There are-certain general requirements of the
a rolling ball which has attained a one inch diam-’ 40 particle-size distribution that is desirable in the
eter amounts to approximately .065 pound. The
pulverulent material for it to possess the neces
diameter of a spherical 200 mesh particle is .00291
‘ sary properties for ball-molding by this process.
inch' and therefore the area - of the section
If it is desired to mold balls that are su?lciently
through its center is .0000067 square inch. Thus
substantial to be sized on a mechanical screen
the‘ pressure which may result from the weight 45 and handled by standard mechanical means prior
‘of a one inch diameter rolling ball upon a single , to further processing, it is necessary that the
pulverulent material be made up of a wide range
particle is in the range of several thousand
pounds per square men. It has been found that -' of particle sizes. Particles entirely or largely of
balls of magnetite iron ore molded by this process
possess the same ‘density and mechanical strength
as would be secured by a pressure of 15,000
pounds per square inch. The balls, as they form
in' the rotating drum, are continuously abradlng
one another. Any soft balls or loosely attached
one size, although that size may be quite small,
are not satisfactory. Material that could be
classi?ed as wholly “sandy” or “granular" can
‘ not be used in this process and neither could ma
> terial classi?ed as’ wholly colloidal.
. particles are quickly worn away and picked up by 55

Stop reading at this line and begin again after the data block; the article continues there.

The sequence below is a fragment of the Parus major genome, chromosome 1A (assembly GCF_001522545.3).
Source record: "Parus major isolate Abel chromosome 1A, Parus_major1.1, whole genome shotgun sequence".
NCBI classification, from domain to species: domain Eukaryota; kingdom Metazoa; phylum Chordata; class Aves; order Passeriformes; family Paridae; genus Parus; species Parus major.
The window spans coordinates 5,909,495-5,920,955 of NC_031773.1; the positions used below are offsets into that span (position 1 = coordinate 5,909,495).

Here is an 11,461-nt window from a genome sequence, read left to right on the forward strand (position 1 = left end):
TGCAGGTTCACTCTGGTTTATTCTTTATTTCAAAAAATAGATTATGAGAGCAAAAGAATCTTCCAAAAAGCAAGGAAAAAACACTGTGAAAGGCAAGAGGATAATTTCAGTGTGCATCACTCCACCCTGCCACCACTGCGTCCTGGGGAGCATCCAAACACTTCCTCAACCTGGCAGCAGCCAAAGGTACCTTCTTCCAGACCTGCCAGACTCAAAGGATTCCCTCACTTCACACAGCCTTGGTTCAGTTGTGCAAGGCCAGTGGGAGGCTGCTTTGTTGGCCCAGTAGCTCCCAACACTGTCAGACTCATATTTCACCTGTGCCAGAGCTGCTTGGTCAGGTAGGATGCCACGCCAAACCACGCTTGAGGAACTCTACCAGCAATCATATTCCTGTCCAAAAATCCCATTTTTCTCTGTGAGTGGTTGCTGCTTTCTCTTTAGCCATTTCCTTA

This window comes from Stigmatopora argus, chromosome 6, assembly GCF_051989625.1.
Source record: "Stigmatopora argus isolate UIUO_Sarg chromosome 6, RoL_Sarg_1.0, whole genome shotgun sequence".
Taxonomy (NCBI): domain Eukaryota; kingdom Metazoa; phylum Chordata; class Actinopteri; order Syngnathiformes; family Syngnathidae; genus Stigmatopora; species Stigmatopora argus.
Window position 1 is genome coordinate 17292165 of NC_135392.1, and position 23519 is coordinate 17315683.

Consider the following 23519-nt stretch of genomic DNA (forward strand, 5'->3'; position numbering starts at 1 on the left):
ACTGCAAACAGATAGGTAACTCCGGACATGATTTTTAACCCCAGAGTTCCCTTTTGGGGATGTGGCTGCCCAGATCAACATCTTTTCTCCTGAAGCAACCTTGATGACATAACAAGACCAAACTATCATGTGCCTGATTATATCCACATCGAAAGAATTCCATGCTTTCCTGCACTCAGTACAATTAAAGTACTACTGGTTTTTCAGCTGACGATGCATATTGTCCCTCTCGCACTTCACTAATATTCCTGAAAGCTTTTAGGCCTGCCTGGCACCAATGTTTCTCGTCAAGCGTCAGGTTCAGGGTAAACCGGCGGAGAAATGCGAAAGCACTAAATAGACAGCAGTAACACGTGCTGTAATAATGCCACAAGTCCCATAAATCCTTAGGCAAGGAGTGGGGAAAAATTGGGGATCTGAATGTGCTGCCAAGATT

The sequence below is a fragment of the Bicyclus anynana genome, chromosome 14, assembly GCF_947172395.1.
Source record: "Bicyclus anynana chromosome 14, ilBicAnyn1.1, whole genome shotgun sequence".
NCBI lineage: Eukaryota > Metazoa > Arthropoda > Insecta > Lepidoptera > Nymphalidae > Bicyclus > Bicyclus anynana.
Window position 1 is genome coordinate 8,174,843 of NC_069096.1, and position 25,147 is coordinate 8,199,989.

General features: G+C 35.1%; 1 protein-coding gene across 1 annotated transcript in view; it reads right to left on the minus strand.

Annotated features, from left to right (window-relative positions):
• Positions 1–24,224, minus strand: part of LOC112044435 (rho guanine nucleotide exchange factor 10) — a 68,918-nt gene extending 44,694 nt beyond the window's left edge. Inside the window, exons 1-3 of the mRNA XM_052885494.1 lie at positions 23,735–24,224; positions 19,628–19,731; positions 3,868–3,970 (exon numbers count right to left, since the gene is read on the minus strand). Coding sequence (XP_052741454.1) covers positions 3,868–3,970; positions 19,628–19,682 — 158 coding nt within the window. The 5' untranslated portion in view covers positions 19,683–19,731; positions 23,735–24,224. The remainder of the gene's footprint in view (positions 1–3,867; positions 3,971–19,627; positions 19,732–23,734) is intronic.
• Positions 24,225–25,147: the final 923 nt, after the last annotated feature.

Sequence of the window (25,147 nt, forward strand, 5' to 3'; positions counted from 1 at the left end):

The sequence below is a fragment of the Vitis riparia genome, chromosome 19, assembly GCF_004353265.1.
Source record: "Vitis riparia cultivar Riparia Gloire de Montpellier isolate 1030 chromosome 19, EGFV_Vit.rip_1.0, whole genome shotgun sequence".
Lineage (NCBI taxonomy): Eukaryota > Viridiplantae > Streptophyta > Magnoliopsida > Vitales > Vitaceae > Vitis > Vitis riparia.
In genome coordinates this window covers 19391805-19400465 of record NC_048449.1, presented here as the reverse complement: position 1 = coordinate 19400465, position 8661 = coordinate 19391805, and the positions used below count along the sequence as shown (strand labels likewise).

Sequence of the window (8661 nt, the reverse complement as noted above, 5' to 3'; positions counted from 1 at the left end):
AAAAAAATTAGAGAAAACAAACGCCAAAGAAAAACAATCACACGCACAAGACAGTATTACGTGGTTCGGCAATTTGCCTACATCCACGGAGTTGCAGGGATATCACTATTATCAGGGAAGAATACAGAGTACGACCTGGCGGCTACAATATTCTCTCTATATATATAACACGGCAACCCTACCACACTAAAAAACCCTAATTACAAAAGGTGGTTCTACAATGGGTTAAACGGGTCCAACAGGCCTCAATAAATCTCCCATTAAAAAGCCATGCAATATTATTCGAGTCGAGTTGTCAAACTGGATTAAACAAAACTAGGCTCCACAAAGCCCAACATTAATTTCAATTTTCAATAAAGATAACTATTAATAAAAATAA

However, a
mixture of the two may be a satisfactory molding '
material. As an example, satisfactory ball-mold
2,411,878
3
ing has been secured with magnetite having the
following size analysis.
Size
pevrvgfmt
I
l
with the dimensions of the drum and the na
ture of the pulverulent material and the ribs may
5 be longitudinal or a combination of annular and
longitudinal.
Coarscr than +38 microns _____________________________ ._
4
annular ribs shown in Fig. 1, but of course the
number thereof may be varied in accordance
The height of each internal 'rib
ll may be one-fourth inch and the ribs spaced
two and one-half inches apart. The sole purpose
Between —88 and +44 mierons_ _
Between —44 and +20 microns. _
Between —20 and +_l0 microns. _
Smaller than —l0 microns _____ ..
100
Different materials will, of course, respond differ
ently but in this speci?cation the word ‘fpulverua
of these ribs is to hold a thin layer of the pul
verulent material firmly against the interior sur
face of the drum and any roughening of this in~
terior surface that accomplishes this result is sat
isfactory.
In order to limit the thickness of the bed of the
material adhering to the inner surface of the
rotary drum, a scraper blade I2 is suitably
wide range of sizes, a large proportion of which
mounted upon a ?xed support (not necessary
are smaller than 44 microns (325 mesh).
to be shown) adjacent the open feed end of the
Moisture is added to the pulverulent ore before
drum. This scraper blade inwardly extends
the introduction into the rotary drum and can
be conveniently mixed with the material in a 20 throughout the major portion of the drum ad~
jacent the inner face of the drum opposite its
standard pug mill. As a rule, ?ner particles re
upper travel. The top edge of this scraper blade
quire more water. The amount of moisture
projects about one-fourth inch from the top run
should be reasonably well controlled. A satisfac
tory amount for pulverulent magnetite concen
of the drumyribs. The scraper prevents the for
lent” is taken to mean a mass of particles of a
trate is eight per centum to eleven'per centum by “
mation of a thick or irregular bed in the interior
weight of water thoroughly mixed with the ma;
of the drum, the scraped particles dropping down
terial. A simple test for moisture-quantity is to